By: Natalie Jongjaroenlarp
Seo Mitsuyo’s Momotaro effectively dramatizes the victory the Japanese enjoyed as they attacked the U.S. at Pearl Harbor. Japan held the emperor in high esteem since “the efforts of Meiji oligarchs to unite the nation in response to the Western challenge” were realized. In this “emperor -based ideology,” the emperor was looked at as “the head of the Shintô religion” where he was held to the belief that he was “semidivine” because he was descended from the “gods who created Japan.” As seen in Momotaro, the character of Momotaro is representative of such an emperor. Momotaro commands all of the animal soldiers that go into battle and destroy the U.S. forces. Although Momotaro is not the emperor, he is the closest thing there is to the actual emperor because he dictates and takes out the orders for the good of the country. The soldiers look to him for guidance with a real sense of patriotic fervor. As seen in the screenshot below, the soldiers are content to be told by their leader, Momotaro, that he is proud of all of them for the courage that was displayed, even in the face of death.
This tv show is well developed for the screen because it not only shows the Japanese during a victory, it also caters to younger audiences in the portrayal of the characters. The characters are all animated in a way that grabs at the hearts of the younger Japanese generation. The soldiers depicted are animals that children typically love as they are mainly creatures that have cute, cuddly characteristics such as monkeys, birds and bunnies. In this way, the characters are more appealing and interesting to watch. In addition, the character of Momotaro speaks with a childlike voice which allows children to imagine Japan under their own hands. This shows the children that they, one day, will run the country as the older generations pass on. This fact alone ties the younger generations to their ancestors. As a result, the national feelings are heightened even more as personal memories are remembered with each generation that, in turn, connects them to the older generations before them.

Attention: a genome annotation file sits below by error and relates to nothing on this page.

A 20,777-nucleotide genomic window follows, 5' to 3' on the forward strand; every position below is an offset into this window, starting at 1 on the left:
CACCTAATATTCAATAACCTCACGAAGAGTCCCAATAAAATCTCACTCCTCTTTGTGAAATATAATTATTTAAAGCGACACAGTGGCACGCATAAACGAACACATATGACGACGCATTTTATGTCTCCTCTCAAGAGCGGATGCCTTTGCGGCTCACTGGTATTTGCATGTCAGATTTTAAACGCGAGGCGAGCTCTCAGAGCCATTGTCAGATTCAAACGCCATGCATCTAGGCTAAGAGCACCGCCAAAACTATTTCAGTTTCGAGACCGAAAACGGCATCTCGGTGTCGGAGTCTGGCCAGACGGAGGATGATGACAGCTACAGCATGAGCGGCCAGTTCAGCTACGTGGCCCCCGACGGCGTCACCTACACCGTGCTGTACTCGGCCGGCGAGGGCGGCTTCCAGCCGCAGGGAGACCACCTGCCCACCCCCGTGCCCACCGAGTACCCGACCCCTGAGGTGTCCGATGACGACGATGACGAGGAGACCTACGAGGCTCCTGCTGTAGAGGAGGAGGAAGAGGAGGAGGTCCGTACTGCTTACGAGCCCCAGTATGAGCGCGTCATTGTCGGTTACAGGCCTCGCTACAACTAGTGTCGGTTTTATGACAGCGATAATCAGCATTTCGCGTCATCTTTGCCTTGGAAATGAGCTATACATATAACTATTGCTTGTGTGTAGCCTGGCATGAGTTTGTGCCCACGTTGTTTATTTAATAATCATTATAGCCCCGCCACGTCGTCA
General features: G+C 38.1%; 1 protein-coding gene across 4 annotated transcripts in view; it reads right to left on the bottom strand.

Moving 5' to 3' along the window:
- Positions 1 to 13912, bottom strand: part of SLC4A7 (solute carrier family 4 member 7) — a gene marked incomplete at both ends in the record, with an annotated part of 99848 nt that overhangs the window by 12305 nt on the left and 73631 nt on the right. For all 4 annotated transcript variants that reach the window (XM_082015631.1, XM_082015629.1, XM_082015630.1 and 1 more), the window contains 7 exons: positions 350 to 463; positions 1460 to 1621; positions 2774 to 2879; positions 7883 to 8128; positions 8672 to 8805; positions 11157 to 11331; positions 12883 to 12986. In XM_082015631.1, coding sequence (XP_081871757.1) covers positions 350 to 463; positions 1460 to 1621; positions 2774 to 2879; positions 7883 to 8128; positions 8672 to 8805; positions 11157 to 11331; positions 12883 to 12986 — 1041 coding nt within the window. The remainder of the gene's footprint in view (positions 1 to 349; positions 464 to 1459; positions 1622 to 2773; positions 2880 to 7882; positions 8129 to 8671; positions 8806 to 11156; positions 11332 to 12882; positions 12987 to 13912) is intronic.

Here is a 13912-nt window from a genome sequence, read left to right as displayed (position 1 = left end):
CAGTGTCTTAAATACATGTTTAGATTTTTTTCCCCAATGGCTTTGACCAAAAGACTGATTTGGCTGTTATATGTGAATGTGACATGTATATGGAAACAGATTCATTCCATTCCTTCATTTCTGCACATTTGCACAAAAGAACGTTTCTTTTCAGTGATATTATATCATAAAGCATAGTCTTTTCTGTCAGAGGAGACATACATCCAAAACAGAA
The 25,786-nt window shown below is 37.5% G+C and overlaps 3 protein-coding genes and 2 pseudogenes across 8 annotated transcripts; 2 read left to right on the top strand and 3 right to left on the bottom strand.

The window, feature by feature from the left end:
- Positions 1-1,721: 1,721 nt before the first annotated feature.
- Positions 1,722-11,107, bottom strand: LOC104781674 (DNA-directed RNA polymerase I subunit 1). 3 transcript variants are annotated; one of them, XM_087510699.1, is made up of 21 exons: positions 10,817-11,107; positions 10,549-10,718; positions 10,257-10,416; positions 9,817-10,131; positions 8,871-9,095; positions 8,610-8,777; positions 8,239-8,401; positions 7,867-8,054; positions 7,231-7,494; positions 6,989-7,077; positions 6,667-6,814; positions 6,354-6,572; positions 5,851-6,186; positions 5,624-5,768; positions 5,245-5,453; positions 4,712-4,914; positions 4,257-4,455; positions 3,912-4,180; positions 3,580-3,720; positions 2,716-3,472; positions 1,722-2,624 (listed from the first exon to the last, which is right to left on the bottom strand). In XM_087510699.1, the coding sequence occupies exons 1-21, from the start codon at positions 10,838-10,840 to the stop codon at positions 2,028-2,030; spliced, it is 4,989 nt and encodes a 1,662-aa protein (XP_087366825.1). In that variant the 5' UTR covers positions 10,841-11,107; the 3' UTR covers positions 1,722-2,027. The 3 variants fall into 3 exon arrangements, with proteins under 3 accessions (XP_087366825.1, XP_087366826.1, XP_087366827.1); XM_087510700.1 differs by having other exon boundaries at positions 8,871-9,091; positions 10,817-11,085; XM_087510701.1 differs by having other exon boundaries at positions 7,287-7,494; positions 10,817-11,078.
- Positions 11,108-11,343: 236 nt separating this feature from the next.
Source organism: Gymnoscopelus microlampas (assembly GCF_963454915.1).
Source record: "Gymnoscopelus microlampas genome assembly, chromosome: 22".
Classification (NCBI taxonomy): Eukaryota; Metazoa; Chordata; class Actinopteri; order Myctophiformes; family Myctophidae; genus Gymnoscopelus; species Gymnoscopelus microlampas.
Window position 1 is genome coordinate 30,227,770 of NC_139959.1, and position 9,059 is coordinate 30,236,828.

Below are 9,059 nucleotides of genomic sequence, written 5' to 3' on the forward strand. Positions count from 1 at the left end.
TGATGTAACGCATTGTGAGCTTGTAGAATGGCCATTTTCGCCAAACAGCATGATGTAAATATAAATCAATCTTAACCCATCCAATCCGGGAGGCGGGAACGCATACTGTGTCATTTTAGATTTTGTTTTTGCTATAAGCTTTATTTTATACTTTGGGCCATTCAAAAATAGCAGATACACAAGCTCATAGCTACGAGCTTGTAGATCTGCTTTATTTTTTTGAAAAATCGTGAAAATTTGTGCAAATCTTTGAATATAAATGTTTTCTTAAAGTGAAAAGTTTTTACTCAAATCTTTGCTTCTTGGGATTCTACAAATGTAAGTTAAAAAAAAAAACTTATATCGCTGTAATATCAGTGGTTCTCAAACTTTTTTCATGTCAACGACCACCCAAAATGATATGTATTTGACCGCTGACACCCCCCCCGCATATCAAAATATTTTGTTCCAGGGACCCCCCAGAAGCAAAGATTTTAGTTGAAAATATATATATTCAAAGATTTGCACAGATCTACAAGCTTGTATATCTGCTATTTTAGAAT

In addition, the victory adds to the patriotism. As seen in the screenshot above, the bunnies are cheering as they come out victorious after the fight. The victory gives younger viewers something to be proud of and, as a result, raises their sense of national identity. This can also be seen in the animated folklore by Iwaya Sazanami. The story is developed in a way that puts Japanese nationalism at the forefront. Peach-Boy, as Momotaro is called in this version, asks his father for permission to “start at once and wage war against [the ogres], to catch and crush them” (Sazanami, 19), as the ogres “do harm in Japan” (Sazanami,18) by taking people to “eat them”(Sazanami, 18) and “seize [their] valuable property” (Sazanami, 18). This heroic ambition is consummated and, as we all know, ends in victory.
The national ideology is established by the Peach-Boy himself, showing that children have the power to give back to their parents and, most importantly, their country. While the national ideology is introduced through Peach Boy in this version, the Momotaro tv version establishes this important theme from the very beginning when he and his soldiers go straight to war with the “demons,” as the Americans are called in the episode. Japanese identity is explored in the same way in both pieces, however, the characters are given different circumstances from which to express the ideology.
Iwaya, Sazanami. Momotaro = the Story of Peach-boy. Tokyo: Hokuseido, 1938. Print.
“Japan’s Quest for Power and World War II in Asia.” Modern History:. Columbia University. Web. 31 May 2012. <http:// afe.easia.columbia.edu/japan/japanworkbook/modernhist/ wwii.html>.